Nigeria May Be Part Of Trump's Travel Ban, But Nigerians Tend To Trust Trump NPR's Audie Cornish talks with Nigerian writer Adaobi Tricia Nwaubani about President Trump's surprising popularity in Nigeria, despite the country being added to the travel ban.
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Nigeria May Be Part Of Trump's Travel Ban, But Nigerians Tend To Trust Trump

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Nigeria May Be Part Of Trump's Travel Ban, But Nigerians Tend To Trust Trump

Nigeria May Be Part Of Trump's Travel Ban, But Nigerians Tend To Trust Trump

Nigeria May Be Part Of Trump's Travel Ban, But Nigerians Tend To Trust Trump

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  • <iframe src="https://www.npr.org/player/embed/804941367/804941368" width="100%" height="290" frameborder="0" scrolling="no" title="NPR embedded audio player">
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NPR's Audie Cornish talks with Nigerian writer Adaobi Tricia Nwaubani about President Trump's surprising popularity in Nigeria, despite the country being added to the travel ban.

AUDIE CORNISH, HOST:

Immigrants from Africa's most populous country will be blocked from coming to the U.S. beginning later this month. The Trump administration is denying immigrant visas to Nigerians as part of an expanded travel ban. The administration cited security concerns - ones Nigeria's government is rushing to address. But one writer in Nigeria's capital of Abuja says the forthcoming ban hasn't impacted President Trump's popularity there.

Adaobi Tricia Nwaubani is here to talk more about it. Thanks so much.

ADAOBI TRICIA NWAUBANI: Thank you, Audie. Thanks for having me.

CORNISH: Now, you've been writing in a way that makes it sound like the writing has been on the wall for this travel ban - right? - that acquiring a U.S. visa had become more difficult. What were you seeing? What were people saying?

NWAUBANI: Well, it's never been easy, and I just haven't been under any illusion about that. But it's got a lot more difficult in the past year. People who've been traveling to the United States for decades have been refused visas with no explanation. So that has been in the news anyway. But the travel ban is different because it's targeting people who have families there and want to go and join their families, husbands, wives, spouses, that sort of thing.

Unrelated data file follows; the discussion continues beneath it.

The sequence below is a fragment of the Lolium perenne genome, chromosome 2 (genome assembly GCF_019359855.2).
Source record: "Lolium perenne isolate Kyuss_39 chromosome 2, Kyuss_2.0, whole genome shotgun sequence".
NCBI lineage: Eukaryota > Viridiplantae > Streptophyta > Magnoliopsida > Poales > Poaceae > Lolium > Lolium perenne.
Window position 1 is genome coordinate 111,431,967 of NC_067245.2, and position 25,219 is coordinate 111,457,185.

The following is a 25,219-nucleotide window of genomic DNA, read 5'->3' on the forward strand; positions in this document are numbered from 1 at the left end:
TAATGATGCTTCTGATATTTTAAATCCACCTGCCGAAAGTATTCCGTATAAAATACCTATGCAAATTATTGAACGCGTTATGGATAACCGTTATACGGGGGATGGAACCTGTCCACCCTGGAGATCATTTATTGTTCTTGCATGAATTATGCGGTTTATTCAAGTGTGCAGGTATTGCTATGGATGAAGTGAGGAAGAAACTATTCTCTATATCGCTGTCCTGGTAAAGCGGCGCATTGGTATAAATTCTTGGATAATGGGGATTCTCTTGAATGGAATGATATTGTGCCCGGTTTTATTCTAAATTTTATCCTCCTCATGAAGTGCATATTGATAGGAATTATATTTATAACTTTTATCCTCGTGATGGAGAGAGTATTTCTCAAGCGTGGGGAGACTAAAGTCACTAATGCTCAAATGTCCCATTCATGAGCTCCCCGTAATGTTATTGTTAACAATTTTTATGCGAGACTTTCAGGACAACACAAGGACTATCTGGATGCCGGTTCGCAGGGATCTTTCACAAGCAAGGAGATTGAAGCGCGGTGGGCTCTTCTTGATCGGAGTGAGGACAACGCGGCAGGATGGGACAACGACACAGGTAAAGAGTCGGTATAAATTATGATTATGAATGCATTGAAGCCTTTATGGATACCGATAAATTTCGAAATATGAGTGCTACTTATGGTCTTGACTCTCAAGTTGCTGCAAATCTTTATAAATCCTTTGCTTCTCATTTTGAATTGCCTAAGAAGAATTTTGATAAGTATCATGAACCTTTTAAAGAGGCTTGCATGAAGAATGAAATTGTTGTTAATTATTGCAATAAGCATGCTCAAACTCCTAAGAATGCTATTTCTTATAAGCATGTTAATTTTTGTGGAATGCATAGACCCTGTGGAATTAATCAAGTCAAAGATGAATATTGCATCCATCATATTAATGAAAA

CORNISH: I understand that the U.S. State Department met with Nigeria's foreign minister and that the government has set up a committee to address the security requirements that would get Nigeria off the list. And your reaction to that was interesting, which is that it was sort of a revelation what hasn't been done in Nigeria along these lines.

NWAUBANI: Exactly. The original impression we had and most people had was that our country was put on the travel ban list because of issues with security. Maybe the citizens - there was some suspicion regarding Nigerian citizens. But it turned out that it had nothing to do with that. It was simply a punishment to sort of light a fire under the butt of our government because for more than a year, the United States government has been trying to get the Nigerian government to upgrade information-sharing procedures, and our government has been lethargic about it. So the United States government came up with this plan to ban immigrants and then to put us on the travel ban list. And it's worked because our government has gone into action to upgrade the information-sharing procedure. So it's a punishment that has yielded some result.

CORNISH: You say Nigerians are unfazed by comments or policies that American critics might consider racist from the president. How do people hear it differently?

NWAUBANI: Well, the point to note is that the data the Pew Research Center has pulled year after year - and it's been consistent - Nigerians love Trump. His approval ratings here are high. It's been like that throughout his presidency. And the most recent polls in January show that almost 6 out of 10 Nigerians approve of what he's doing and believe he'll do the right thing. So that is it. Nigerians like Trump.

Usually, when he makes the comments that people in the U.S. regard as racist or whatever, in this part of the world, people tend to agree with him because we think, well, we know these things he's saying are things that everybody else is thinking. We're not under any illusion that any country in the world wants to welcome African immigrants with wide-open arms. No Nigerian I know of is under that illusion. No European country is eager to welcome African immigrants. They're putting policies in place. The data is there. All the EU countries are trying to keep immigrants out. So President Trump is saying the things we know everybody is thinking.

CORNISH: So it sounds like what you're saying is that people appreciate what they perceive as honesty, that he's not hiding things that you think other Western or European-led...

NWAUBANI: Exactly.

CORNISH: ...Countries believe but don't feel comfortable saying in public any longer.

NWAUBANI: Exactly - and even the average American. I mean, yes, immigrants are beautiful people. They do all sorts of wonderful things. But I don't think that there are many people sitting down and desiring that their countries are flooded with immigrants. So President Trump is saying, we don't want more immigrants from this part of the world. Nigerians don't hold it against him because the impression is that, well, he's saying what everybody else thinks but just doesn't say.

CORNISH: Adaobi Tricia Nwaubani is a Nigerian writer and journalist based in Abuja. She wrote about this for The Washington Post.

Thank you so much for your time.

NWAUBANI: Thank you. Thank you.

(SOUNDBITE OF ALEJANDRO CORDOVA'S "CAPRICHO ARABE")

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